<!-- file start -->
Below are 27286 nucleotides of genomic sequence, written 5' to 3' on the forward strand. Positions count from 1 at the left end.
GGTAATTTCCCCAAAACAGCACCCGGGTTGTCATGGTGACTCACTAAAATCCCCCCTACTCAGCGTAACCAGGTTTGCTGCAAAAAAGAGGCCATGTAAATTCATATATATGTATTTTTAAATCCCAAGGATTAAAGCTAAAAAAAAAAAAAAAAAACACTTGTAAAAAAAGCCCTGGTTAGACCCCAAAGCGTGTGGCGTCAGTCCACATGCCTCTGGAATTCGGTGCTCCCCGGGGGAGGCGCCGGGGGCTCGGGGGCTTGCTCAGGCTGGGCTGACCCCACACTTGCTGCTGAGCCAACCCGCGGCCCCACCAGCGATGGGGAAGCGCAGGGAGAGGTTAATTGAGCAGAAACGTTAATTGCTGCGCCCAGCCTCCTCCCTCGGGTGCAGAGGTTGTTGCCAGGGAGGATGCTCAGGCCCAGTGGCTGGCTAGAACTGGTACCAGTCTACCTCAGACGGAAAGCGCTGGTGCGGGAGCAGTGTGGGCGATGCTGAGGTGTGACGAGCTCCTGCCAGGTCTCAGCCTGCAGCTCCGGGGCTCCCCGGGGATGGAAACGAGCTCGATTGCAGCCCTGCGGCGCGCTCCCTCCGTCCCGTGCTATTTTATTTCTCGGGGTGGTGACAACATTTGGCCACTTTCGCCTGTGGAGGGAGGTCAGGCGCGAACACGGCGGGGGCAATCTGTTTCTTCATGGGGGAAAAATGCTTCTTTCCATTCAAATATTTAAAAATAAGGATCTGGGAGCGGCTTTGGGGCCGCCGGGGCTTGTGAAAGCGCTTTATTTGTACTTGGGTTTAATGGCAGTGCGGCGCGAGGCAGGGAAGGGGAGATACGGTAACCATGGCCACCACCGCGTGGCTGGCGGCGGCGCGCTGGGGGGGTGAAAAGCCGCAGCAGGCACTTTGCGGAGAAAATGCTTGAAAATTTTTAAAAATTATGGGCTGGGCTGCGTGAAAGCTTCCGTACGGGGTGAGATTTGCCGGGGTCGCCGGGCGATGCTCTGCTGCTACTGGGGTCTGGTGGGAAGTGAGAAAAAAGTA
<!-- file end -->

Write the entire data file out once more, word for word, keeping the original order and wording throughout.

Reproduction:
Below are 27286 nucleotides of genomic sequence, written 5' to 3' on the forward strand. Positions count from 1 at the left end.
GGTAATTTCCCCAAAACAGCACCCGGGTTGTCATGGTGACTCACTAAAATCCCCCCTACTCAGCGTAACCAGGTTTGCTGCAAAAAAGAGGCCATGTAAATTCATATATATGTATTTTTAAATCCCAAGGATTAAAGCTAAAAAAAAAAAAAAAAAACACTTGTAAAAAAAGCCCTGGTTAGACCCCAAAGCGTGTGGCGTCAGTCCACATGCCTCTGGAATTCGGTGCTCCCCGGGGGAGGCGCCGGGGGCTCGGGGGCTTGCTCAGGCTGGGCTGACCCCACACTTGCTGCTGAGCCAACCCGCGGCCCCACCAGCGATGGGGAAGCGCAGGGAGAGGTTAATTGAGCAGAAACGTTAATTGCTGCGCCCAGCCTCCTCCCTCGGGTGCAGAGGTTGTTGCCAGGGAGGATGCTCAGGCCCAGTGGCTGGCTAGAACTGGTACCAGTCTACCTCAGACGGAAAGCGCTGGTGCGGGAGCAGTGTGGGCGATGCTGAGGTGTGACGAGCTCCTGCCAGGTCTCAGCCTGCAGCTCCGGGGCTCCCCGGGGATGGAAACGAGCTCGATTGCAGCCCTGCGGCGCGCTCCCTCCGTCCCGTGCTATTTTATTTCTCGGGGTGGTGACAACATTTGGCCACTTTCGCCTGTGGAGGGAGGTCAGGCGCGAACACGGCGGGGGCAATCTGTTTCTTCATGGGGGAAAAATGCTTCTTTCCATTCAAATATTTAAAAATAAGGATCTGGGAGCGGCTTTGGGGCCGCCGGGGCTTGTGAAAGCGCTTTATTTGTACTTGGGTTTAATGGCAGTGCGGCGCGAGGCAGGGAAGGGGAGATACGGTAACCATGGCCACCACCGCGTGGCTGGCGGCGGCGCGCTGGGGGGGTGAAAAGCCGCAGCAGGCACTTTGCGGAGAAAATGCTTGAAAATTTTTAAAAATTATGGGCTGGGCTGCGTGAAAGCTTCCGTACGGGGTGAGATTTGCCGGGGTCGCCGGGCGATGCTCTGCTGCTACTGGGGTCTGGTGGGAAGTGAGAAAAAAGTA